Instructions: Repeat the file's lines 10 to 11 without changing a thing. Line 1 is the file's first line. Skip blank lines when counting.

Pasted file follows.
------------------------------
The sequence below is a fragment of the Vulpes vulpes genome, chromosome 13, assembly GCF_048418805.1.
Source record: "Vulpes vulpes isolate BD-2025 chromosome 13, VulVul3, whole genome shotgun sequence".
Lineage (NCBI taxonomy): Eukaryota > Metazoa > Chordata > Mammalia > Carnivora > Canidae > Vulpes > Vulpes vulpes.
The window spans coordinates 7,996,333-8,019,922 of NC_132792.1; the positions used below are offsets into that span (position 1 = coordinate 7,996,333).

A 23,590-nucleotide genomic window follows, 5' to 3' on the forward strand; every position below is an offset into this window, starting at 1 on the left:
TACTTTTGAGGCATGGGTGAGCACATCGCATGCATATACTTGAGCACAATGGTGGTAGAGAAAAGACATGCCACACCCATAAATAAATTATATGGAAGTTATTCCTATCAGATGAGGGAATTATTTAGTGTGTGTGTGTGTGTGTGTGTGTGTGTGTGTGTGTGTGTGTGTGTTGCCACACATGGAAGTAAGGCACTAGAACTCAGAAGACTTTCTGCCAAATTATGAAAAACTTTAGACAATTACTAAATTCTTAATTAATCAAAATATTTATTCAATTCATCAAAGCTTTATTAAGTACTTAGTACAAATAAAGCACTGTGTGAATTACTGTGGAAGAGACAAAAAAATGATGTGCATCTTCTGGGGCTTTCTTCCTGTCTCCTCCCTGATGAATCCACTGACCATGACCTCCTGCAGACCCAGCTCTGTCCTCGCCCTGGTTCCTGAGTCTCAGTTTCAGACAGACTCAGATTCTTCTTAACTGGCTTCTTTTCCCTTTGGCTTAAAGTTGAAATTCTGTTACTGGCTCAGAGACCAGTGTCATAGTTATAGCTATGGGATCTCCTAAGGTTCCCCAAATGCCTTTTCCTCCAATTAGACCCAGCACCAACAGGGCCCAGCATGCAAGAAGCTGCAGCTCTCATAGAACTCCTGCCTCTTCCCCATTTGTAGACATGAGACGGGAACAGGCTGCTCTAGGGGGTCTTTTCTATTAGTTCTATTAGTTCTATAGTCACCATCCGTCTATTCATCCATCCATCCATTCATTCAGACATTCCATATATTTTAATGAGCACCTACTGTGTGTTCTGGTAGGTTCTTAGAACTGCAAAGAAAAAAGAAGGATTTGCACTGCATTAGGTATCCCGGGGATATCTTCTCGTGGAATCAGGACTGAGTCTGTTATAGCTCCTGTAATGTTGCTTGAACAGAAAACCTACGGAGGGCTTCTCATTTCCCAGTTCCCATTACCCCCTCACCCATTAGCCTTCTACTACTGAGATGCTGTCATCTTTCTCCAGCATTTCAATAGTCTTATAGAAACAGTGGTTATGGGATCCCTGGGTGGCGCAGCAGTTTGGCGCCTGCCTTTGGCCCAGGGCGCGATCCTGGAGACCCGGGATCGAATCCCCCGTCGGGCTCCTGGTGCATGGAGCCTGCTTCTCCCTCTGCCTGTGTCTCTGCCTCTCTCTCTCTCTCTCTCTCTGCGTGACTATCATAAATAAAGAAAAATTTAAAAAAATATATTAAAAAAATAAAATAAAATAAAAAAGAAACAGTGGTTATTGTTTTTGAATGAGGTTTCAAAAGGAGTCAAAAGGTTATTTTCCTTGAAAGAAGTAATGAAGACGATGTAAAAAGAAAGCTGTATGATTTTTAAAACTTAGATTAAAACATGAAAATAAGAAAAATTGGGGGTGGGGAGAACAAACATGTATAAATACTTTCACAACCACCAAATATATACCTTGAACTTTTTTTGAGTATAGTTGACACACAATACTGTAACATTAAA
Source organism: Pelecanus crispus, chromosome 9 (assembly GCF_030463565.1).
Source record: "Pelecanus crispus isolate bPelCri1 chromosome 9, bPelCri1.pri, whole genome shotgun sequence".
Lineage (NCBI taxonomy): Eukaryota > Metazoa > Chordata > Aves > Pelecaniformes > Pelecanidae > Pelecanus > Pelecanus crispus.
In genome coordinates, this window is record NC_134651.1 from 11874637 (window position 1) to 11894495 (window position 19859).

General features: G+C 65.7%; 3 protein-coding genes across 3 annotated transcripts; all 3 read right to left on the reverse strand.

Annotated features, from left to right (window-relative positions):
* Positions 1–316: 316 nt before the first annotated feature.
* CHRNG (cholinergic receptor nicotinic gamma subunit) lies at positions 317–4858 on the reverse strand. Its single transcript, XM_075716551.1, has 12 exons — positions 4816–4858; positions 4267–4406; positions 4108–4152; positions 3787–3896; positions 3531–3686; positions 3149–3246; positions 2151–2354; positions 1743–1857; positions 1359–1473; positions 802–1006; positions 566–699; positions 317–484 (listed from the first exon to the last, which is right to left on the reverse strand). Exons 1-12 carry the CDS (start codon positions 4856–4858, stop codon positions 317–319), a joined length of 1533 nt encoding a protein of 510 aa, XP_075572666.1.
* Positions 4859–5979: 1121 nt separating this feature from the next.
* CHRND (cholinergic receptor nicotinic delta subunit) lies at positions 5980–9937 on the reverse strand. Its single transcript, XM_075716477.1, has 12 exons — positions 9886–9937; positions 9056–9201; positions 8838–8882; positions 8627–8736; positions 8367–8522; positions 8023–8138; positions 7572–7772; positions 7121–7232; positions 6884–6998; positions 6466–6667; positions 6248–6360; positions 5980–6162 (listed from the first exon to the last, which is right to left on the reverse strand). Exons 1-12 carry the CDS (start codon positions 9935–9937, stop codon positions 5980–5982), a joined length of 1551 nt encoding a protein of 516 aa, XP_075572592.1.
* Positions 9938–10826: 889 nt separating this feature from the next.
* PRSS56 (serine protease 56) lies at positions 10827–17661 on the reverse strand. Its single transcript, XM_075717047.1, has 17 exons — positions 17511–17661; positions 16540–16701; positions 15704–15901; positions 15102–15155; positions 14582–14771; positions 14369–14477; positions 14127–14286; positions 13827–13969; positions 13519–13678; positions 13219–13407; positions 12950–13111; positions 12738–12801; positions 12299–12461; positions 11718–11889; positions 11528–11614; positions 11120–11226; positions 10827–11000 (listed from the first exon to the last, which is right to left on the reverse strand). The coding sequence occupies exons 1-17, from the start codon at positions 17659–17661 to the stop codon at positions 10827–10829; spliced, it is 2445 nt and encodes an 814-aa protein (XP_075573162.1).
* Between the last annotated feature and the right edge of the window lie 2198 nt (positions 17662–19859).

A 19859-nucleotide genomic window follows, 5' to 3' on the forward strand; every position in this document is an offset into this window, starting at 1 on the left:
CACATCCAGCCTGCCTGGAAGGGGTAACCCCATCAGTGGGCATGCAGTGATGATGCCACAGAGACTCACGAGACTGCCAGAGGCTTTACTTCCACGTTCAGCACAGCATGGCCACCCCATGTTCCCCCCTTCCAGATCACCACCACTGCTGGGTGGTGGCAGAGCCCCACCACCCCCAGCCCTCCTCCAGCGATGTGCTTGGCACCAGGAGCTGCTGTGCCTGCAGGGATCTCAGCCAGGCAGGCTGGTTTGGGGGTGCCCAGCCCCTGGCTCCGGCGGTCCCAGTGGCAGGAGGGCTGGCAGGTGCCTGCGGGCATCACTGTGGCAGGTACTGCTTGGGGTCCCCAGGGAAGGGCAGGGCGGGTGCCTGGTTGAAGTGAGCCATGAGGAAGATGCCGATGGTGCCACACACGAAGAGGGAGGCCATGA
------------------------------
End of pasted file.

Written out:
In genome coordinates, this window is record NC_134651.1 from 11874637 (window position 1) to 11894495 (window position 19859).

General features: G+C 65.7%; 3 protein-coding genes across 3 annotated transcripts; all 3 read right to left on the reverse strand.